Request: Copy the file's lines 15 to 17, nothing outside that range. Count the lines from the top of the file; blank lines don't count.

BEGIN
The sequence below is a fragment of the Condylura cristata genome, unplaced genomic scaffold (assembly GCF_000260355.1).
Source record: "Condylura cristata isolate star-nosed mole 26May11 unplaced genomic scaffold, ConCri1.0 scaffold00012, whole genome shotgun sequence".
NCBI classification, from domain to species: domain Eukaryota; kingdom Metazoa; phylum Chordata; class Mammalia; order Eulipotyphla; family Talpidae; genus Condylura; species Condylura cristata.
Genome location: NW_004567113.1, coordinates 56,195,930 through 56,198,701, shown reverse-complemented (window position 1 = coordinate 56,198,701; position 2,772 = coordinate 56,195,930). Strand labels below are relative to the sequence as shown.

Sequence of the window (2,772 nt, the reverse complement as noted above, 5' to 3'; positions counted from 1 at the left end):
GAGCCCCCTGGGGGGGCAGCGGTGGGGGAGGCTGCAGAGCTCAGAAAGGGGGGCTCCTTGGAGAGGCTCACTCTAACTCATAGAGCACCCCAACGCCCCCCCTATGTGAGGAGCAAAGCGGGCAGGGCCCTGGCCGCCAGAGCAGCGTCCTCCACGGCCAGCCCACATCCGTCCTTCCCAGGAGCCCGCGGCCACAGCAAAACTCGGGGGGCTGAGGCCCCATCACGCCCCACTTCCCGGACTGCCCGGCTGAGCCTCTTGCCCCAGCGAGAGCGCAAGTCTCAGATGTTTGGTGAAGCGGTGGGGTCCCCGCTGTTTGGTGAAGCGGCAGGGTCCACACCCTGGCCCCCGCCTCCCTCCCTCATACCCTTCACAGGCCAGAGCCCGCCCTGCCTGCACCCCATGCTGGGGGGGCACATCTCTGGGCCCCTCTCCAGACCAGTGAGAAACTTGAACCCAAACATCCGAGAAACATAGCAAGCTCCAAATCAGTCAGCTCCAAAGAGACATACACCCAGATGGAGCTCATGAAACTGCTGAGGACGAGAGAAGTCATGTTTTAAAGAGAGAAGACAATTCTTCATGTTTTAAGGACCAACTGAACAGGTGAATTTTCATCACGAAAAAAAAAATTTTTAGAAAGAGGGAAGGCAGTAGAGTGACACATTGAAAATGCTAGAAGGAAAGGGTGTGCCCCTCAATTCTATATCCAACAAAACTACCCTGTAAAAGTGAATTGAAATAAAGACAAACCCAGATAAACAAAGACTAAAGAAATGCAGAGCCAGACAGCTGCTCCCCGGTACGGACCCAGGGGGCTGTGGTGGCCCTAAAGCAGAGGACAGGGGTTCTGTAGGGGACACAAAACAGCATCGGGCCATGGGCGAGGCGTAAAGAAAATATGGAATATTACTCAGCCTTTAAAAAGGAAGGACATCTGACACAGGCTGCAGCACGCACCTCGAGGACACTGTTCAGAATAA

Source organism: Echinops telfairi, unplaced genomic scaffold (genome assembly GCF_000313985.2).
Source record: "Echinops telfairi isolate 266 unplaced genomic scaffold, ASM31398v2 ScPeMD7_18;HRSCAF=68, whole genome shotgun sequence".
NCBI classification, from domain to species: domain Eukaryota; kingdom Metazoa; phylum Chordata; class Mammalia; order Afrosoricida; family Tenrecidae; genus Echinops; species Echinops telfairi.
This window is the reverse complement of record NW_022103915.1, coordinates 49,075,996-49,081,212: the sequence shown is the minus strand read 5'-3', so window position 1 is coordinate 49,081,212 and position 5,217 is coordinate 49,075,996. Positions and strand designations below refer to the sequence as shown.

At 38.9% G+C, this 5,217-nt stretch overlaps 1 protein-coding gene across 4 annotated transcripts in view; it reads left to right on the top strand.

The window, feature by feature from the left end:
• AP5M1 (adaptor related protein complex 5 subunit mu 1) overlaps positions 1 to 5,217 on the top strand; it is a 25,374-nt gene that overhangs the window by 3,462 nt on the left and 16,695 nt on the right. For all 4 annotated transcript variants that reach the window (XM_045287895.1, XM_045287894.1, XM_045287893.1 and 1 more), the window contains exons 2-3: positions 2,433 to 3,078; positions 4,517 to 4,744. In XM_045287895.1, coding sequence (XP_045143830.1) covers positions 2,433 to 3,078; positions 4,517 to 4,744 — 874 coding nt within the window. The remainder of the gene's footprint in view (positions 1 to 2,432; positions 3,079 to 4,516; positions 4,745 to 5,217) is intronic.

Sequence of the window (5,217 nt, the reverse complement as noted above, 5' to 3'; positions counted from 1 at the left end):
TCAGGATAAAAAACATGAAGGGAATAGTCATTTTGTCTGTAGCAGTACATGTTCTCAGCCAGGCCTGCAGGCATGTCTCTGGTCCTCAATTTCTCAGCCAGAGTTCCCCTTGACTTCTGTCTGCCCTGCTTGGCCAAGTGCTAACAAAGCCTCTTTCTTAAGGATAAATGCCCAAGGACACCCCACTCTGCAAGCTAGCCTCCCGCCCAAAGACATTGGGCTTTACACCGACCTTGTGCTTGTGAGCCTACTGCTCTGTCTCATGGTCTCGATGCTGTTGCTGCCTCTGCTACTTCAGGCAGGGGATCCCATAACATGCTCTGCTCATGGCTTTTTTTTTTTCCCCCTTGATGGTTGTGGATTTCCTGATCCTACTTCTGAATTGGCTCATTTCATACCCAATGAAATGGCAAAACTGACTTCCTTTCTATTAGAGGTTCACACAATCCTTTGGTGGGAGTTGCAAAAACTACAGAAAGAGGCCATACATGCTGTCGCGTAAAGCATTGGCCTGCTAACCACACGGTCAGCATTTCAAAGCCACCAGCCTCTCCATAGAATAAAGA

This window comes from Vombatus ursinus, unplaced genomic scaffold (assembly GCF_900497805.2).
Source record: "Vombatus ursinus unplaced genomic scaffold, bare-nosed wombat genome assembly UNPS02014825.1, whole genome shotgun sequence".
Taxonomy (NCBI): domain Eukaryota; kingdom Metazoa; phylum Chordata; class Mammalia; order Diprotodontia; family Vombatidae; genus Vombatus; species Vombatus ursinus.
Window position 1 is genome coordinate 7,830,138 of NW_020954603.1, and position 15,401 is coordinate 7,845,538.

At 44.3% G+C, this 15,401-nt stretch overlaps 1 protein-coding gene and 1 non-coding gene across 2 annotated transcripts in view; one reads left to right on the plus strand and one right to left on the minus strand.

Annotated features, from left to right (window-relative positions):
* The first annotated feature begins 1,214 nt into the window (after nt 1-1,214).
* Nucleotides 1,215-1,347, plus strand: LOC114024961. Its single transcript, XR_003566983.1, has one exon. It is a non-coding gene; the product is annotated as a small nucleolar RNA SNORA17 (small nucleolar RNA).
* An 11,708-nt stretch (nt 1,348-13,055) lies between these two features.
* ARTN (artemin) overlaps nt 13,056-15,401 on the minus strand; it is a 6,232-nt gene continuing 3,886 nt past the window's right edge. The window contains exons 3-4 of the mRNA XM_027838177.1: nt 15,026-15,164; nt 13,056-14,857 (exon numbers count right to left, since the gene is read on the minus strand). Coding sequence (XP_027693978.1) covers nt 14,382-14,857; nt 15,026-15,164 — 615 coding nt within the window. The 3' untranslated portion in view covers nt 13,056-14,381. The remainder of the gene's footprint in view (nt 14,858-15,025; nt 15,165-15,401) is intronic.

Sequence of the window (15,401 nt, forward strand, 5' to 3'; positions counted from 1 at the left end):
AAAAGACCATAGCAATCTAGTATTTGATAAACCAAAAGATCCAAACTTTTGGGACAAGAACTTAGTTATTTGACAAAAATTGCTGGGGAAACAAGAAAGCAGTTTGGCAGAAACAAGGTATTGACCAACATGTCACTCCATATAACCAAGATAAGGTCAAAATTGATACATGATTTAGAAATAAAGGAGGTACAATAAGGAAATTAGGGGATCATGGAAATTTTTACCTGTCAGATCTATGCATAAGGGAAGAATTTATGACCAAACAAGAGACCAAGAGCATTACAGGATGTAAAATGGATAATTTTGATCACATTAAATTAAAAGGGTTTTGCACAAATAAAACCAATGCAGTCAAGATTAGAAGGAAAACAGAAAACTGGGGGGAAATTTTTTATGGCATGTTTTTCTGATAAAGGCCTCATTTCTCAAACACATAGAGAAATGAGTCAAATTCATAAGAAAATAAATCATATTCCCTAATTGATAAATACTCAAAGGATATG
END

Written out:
TCAGGATAAAAAACATGAAGGGAATAGTCATTTTGTCTGTAGCAGTACATGTTCTCAGCCAGGCCTGCAGGCATGTCTCTGGTCCTCAATTTCTCAGCCAGAGTTCCCCTTGACTTCTGTCTGCCCTGCTTGGCCAAGTGCTAACAAAGCCTCTTTCTTAAGGATAAATGCCCAAGGACACCCCACTCTGCAAGCTAGCCTCCCGCCCAAAGACATTGGGCTTTACACCGACCTTGTGCTTGTGAGCCTACTGCTCTGTCTCATGGTCTCGATGCTGTTGCTGCCTCTGCTACTTCAGGCAGGGGATCCCATAACATGCTCTGCTCATGGCTTTTTTTTTTTCCCCCTTGATGGTTGTGGATTTCCTGATCCTACTTCTGAATTGGCTCATTTCATACCCAATGAAATGGCAAAACTGACTTCCTTTCTATTAGAGGTTCACACAATCCTTTGGTGGGAGTTGCAAAAACTACAGAAAGAGGCCATACATGCTGTCGCGTAAAGCATTGGCCTGCTAACCACACGGTCAGCATTTCAAAGCCACCAGCCTCTCCATAGAATAAAGA

This window comes from Vombatus ursinus, unplaced genomic scaffold (assembly GCF_900497805.2).
Source record: "Vombatus ursinus unplaced genomic scaffold, bare-nosed wombat genome assembly UNPS02014825.1, whole genome shotgun sequence".